Read caption The scale and complexity of DR Congo's humanitarian crisis is rowing. Photo: Gaele Chojnowicz/NORCAP

Scaling up in DRC

Oda Lykke Mortensen|Published 28. May 2018
DRC’s conflict escalated and spread in 2017, creating one of the world’s largest displacement crisis. To reduce needs and vulnerabilities in the long run, the humanitarian response plan recommends stronger synergies between humanitarian and development work.

After the killing of a traditional chief in August 2016, violence between armed groups and government forces broke out in Greater Kasai. A region that had previously been relatively calm compared with the east of the country was suddenly cast into turmoil. At the peak of the crisis in Greater Kasai, 1.4 million people had fled their homes and the conflict left 3.2 million people severely food insecure. Protection concerns were high, including rampant violence, rape and child recruitment.

To support the scaling up of humanitarian response, NORCAP deployed nine experts to UN agencies in 2017, including senior protection expert Anne Davies. "The humanitarian community reacted slowly to the emerging crisis for several reasons. Humanitarians were not granted access to the area for a long time and, and for many, there were challenges in mobilising staff and funding," she says.

The UN declared a level-three emergency in Greater Kasai, Tanganyika and South Kivu in October 2017. The scale and complexity of DRC's humanitarian crisis is growing, but the funding gap for the response widens by the year. 

Read caption Anne Davies, ProCap expert. Photo: Oda Lykke Mortensen/NORCAP

Linking the work of the humanitarian and development sectors

ProCap expert Anne Davies was deployed to develop a protection strategy for the humanitarian country team in June 2017. In her view, Greater Kasai provides a unique opportunity for humanitarians to work alongside their counterparts in the development sector, who were present in the region before the conflict broke out.

Davies advocated strongly to include initiatives in the strategy that would bring the humanitarian, peace and development sectors closer across the country, while acknowledging humanitarian agencies' need to maintain neutrality.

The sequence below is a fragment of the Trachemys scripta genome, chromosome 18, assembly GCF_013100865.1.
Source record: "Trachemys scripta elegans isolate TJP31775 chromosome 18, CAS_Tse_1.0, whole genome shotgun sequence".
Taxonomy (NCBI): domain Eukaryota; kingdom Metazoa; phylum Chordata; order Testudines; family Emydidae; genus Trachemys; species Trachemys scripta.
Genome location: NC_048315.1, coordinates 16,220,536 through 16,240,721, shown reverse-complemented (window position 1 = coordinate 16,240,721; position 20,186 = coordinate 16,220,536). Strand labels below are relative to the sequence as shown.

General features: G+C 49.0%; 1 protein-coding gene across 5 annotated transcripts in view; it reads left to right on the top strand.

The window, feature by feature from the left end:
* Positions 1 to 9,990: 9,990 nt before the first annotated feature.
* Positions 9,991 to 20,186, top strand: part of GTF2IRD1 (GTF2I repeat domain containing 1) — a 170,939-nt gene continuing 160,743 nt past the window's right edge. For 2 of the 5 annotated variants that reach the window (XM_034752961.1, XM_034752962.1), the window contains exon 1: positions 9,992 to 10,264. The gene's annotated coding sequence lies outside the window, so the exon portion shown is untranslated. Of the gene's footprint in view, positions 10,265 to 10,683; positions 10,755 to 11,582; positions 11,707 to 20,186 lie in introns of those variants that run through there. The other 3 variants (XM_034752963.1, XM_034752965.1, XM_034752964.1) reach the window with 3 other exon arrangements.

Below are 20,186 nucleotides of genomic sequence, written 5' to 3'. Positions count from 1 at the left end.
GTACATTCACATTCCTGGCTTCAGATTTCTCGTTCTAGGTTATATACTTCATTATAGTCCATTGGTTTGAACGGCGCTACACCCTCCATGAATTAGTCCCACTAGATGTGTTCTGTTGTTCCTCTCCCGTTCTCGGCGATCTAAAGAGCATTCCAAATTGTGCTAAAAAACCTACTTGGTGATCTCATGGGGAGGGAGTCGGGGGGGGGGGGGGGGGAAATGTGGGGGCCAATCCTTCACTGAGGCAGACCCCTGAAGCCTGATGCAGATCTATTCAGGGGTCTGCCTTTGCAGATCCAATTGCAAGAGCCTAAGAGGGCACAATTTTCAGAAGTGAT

"I ensured references to the need to coordinate with these sectors, and importantly, to support host communities and the displaced people who are living there," she says. "Unfortunately, there is still a big divide between the sectors." Chronic underfunding means opportunities to focus on longer-term issues have been limited, and she believes donors have a key role to play by prioritising funding for multi-sector programmes.

Her efforts to create a more collaborative environment resonates with UNICEF's senior emergency coordinator for Greater Kasai, Oscar Butragueño. "We are excited about the opportunity to strengthen resilience by integrating emergency response and early recovery in a traditional development setting, and to find durable solutions to the crises that plague the region," he says.

Read caption Sarah Bellotti, Education in emergencies expert. Photo: UNICEF/NORCAP

Schools as a protection space

Some 550 schools were damaged during the recent conflict in Greater Kasaï, and getting children back to school was an important protection measure. "Not only can the school building itself provide protection, but what children learn at school empowers them to protect themselves and their families for life," NORCAP deployee Sarah Bellotti says.

As an education in emergencies specialist with UNICEF in Greater Kasai, Bellotti helped communities access education in a safe and protected environment. "Our team established over 20 temporary learning spaces in just four days, possibly a record. I am also proud that the education and protection sectors work closely together, and already have a joint strategy and operational guidelines for all partners working across Kasai," she says.

Read caption Freddie Mantchombe, Emergency water sanitation and hygiene expert. Photo: Oda Lykke Mortensen/NORCAP

Combatting cholera

Access to safe drinking water and sanitation facilities in Greater Kasai was poor even before conflict broke out, and between October and December 2017 almost 10,000 cholera cases were reported, the first outbreak of the disease in the region in a decade. Some 220 health facilities were also attacked across the country during the year, according to UNICEF, particularly in Greater Kasai and the east of the country.

Freddie Mantchombe, an emergency water, sanitation and hygiene (WASH) specialist was deployed to work with UNICEF on cholera control in Kasai province, where now two of the five affected areas have reported no further cases.

Butragueño is grateful for our deployees' contributions to UNICEF's work in Kasai. "The specialists have worked closely together to reinforce cross-sector collaboration, for example in ensuring temporary learning spaces have adequate hygiene facilities, and mainstreaming protection into the work of all education partners. Our local staff is very impressed with their work," he says.

* We refer to the Greater Kasai region as the provinces of Kasai, Kasai Central, Kasai Oriental, Lomami and Sankuru

* This article was first published in our NORCAP Annual report of 2017